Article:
Our financial results have been highly influenced by the high milk price and the high inflationary market, both of which caused disruption to the business and the trial.

We intended to run 4.0 cows/ha and 3.5 cows/ha on the conventional and regenerative sides respectively but ended up peak milking 3.7 and 3.2 cows/ha and this skewed our budget significantly. We were anticipating 1800 kgMS/ha on the conventional side and 1450 kg/ha on the regenerative side, but actually achieved 1601 kgMS/ha and 1255 kgMS/ha. The entire Align Farms group was back 4.5% in production from last year, due to climatic conditions, and this impacted our financial results.

It is very attractive to produce milk at a high payout of $9.30, so that price motivated decision-making on farm. The revenue of the conventional side was $2,267,079 and the regenerative side earned $1,776,887, which results in a $490,193 loss of potential earnings for the regenerative side.

If we can reduce the costs on the regenerative side, we believe this farm system can be competitive against the conventional model. This season our FWE were $5.23/kgMS for the conventional side and $5.36 for the regenerative side.

At our 6+6 reforecasting in December, we were on track to have a lower FWE on the regenerative side than the conventional side. Supplement usage on the regen side was forecasted to be $92,000 with $225,000 expected on the conventional side and fertiliser spending was $80,000 on the regenerative side and $157,500 for the conventional.

Our (un-audited) year-end results tell a different story however and have been heavily affected by additional, and unanticipated, importation of supplementary feed. We ended up spending $143,000 on supplements for the regenerative side and this was mainly due to the poor autumn performance of the diverse pastures and the attractive milk pay-out.

Last autumn we were also chasing the high milk pay-out, so we dried off with 1850 kgDM/ha residuals and paid the consequences for that the following spring. This season we set a target dry-off cover of 2200 kgDM/ha on the regenerative side, and when autumn growth rates of the diverse pasture plummeted, we elected to import an additional $50,000 in supplement to maintain our cover, due to the attractive pay-out. We are unsure about this decision and fundamentally believe we need to work out a method of growing more feed in the autumn. We are comfortable with the growth of the diverse pastures in the spring, and very impressed in the summer, but it is in late lactation that improvements are needed, and in our eyes, this will be the deciding factor in the success of this farm system.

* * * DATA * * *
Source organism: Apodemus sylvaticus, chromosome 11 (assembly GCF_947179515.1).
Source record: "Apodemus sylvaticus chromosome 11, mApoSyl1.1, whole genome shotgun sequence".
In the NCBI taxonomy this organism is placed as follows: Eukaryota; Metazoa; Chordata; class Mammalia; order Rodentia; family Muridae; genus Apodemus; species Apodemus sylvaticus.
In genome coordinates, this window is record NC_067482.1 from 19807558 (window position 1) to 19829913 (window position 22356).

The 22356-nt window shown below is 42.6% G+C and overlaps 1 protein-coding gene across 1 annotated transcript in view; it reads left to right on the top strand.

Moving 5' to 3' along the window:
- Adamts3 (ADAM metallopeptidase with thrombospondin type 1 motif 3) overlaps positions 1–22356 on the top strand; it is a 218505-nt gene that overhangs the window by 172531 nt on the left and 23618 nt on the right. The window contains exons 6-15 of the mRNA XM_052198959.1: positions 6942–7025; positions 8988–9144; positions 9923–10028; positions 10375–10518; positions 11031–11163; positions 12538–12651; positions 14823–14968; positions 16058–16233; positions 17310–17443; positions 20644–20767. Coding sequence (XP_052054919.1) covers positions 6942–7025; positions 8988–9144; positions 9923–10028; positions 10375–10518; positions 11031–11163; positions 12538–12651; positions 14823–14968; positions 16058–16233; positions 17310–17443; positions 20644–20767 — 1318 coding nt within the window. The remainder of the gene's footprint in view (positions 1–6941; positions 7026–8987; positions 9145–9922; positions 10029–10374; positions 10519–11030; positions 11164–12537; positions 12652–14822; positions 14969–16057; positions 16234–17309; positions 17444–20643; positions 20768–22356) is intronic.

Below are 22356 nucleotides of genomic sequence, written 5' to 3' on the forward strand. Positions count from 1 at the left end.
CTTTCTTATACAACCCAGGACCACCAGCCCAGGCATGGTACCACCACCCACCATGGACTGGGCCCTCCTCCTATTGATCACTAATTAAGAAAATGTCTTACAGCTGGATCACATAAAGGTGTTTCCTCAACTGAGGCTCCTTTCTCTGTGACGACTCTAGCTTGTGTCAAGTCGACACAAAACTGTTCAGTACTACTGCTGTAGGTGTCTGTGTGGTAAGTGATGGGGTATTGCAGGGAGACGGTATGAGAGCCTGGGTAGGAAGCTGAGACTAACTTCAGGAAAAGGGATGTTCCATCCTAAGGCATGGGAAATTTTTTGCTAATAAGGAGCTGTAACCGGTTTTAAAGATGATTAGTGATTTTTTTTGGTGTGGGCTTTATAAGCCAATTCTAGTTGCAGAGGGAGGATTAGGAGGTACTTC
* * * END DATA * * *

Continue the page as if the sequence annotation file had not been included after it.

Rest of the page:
We have discussed a few options for dealing with this poor autumn growth, such as running a higher stocking rate throughout summer to consume the excess feed and then cull earlier, or using 20-30 units of N in March to push feed into April or May. We are planning to test this on some, but not all, of the regenerative paddocks next season.

Final fertiliser spending was $143,000 on the conventional side and $75,000 on the regenerative side, so we made savings in this space. Animal health was not an area of strength for regenerative this season, but we expect this coming season’s results to be more indicative now they have been on diverse pastures for a full season and will be wintered on diverse crop. 34% of both herds received an animal health treatment this season, but there was more mastitis on the regenerative side, which is significantly more costly than lameness treatments, which were higher on the conventional side, resulting in more spending on the regenerative side.